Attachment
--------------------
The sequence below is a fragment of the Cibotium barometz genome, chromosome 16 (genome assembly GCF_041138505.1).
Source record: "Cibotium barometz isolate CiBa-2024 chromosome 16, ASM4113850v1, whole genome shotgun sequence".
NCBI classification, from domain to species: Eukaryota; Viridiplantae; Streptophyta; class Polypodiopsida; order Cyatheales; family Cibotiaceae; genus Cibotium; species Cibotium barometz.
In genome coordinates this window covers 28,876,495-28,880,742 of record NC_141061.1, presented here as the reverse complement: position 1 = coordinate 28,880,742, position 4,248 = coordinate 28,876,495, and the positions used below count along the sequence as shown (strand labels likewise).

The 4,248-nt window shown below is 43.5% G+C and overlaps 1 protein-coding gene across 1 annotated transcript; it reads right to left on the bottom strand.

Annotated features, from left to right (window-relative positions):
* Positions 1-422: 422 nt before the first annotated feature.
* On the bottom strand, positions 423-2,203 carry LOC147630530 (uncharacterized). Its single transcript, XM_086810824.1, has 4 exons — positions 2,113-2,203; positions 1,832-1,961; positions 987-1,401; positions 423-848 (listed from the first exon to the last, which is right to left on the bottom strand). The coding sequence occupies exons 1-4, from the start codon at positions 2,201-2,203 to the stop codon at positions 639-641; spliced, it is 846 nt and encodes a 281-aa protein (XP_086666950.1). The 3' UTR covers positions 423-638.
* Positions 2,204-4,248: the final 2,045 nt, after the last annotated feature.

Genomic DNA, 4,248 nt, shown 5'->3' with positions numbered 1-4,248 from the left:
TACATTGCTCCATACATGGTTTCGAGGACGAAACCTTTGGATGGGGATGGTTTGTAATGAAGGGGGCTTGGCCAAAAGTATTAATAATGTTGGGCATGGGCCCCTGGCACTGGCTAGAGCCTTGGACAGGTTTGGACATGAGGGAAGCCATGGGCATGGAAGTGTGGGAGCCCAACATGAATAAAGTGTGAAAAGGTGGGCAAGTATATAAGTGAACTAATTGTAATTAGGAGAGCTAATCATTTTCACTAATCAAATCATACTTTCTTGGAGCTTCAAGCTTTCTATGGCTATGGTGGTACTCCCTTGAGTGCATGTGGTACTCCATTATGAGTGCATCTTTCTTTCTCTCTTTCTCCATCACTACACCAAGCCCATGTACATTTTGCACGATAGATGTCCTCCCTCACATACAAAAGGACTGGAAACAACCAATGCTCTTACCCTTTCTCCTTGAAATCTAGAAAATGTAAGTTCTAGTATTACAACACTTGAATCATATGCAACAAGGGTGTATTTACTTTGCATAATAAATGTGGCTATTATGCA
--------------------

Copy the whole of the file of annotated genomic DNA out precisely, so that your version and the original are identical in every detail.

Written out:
The sequence below is a fragment of the Cibotium barometz genome, chromosome 16 (genome assembly GCF_041138505.1).
Source record: "Cibotium barometz isolate CiBa-2024 chromosome 16, ASM4113850v1, whole genome shotgun sequence".
NCBI classification, from domain to species: Eukaryota; Viridiplantae; Streptophyta; class Polypodiopsida; order Cyatheales; family Cibotiaceae; genus Cibotium; species Cibotium barometz.
In genome coordinates this window covers 28,876,495-28,880,742 of record NC_141061.1, presented here as the reverse complement: position 1 = coordinate 28,880,742, position 4,248 = coordinate 28,876,495, and the positions used below count along the sequence as shown (strand labels likewise).

The 4,248-nt window shown below is 43.5% G+C and overlaps 1 protein-coding gene across 1 annotated transcript; it reads right to left on the bottom strand.

Annotated features, from left to right (window-relative positions):
* Positions 1-422: 422 nt before the first annotated feature.
* On the bottom strand, positions 423-2,203 carry LOC147630530 (uncharacterized). Its single transcript, XM_086810824.1, has 4 exons — positions 2,113-2,203; positions 1,832-1,961; positions 987-1,401; positions 423-848 (listed from the first exon to the last, which is right to left on the bottom strand). The coding sequence occupies exons 1-4, from the start codon at positions 2,201-2,203 to the stop codon at positions 639-641; spliced, it is 846 nt and encodes a 281-aa protein (XP_086666950.1). The 3' UTR covers positions 423-638.
* Positions 2,204-4,248: the final 2,045 nt, after the last annotated feature.

Genomic DNA, 4,248 nt, shown 5'->3' with positions numbered 1-4,248 from the left:
TACATTGCTCCATACATGGTTTCGAGGACGAAACCTTTGGATGGGGATGGTTTGTAATGAAGGGGGCTTGGCCAAAAGTATTAATAATGTTGGGCATGGGCCCCTGGCACTGGCTAGAGCCTTGGACAGGTTTGGACATGAGGGAAGCCATGGGCATGGAAGTGTGGGAGCCCAACATGAATAAAGTGTGAAAAGGTGGGCAAGTATATAAGTGAACTAATTGTAATTAGGAGAGCTAATCATTTTCACTAATCAAATCATACTTTCTTGGAGCTTCAAGCTTTCTATGGCTATGGTGGTACTCCCTTGAGTGCATGTGGTACTCCATTATGAGTGCATCTTTCTTTCTCTCTTTCTCCATCACTACACCAAGCCCATGTACATTTTGCACGATAGATGTCCTCCCTCACATACAAAAGGACTGGAAACAACCAATGCTCTTACCCTTTCTCCTTGAAATCTAGAAAATGTAAGTTCTAGTATTACAACACTTGAATCATATGCAACAAGGGTGTATTTACTTTGCATAATAAATGTGGCTATTATGCA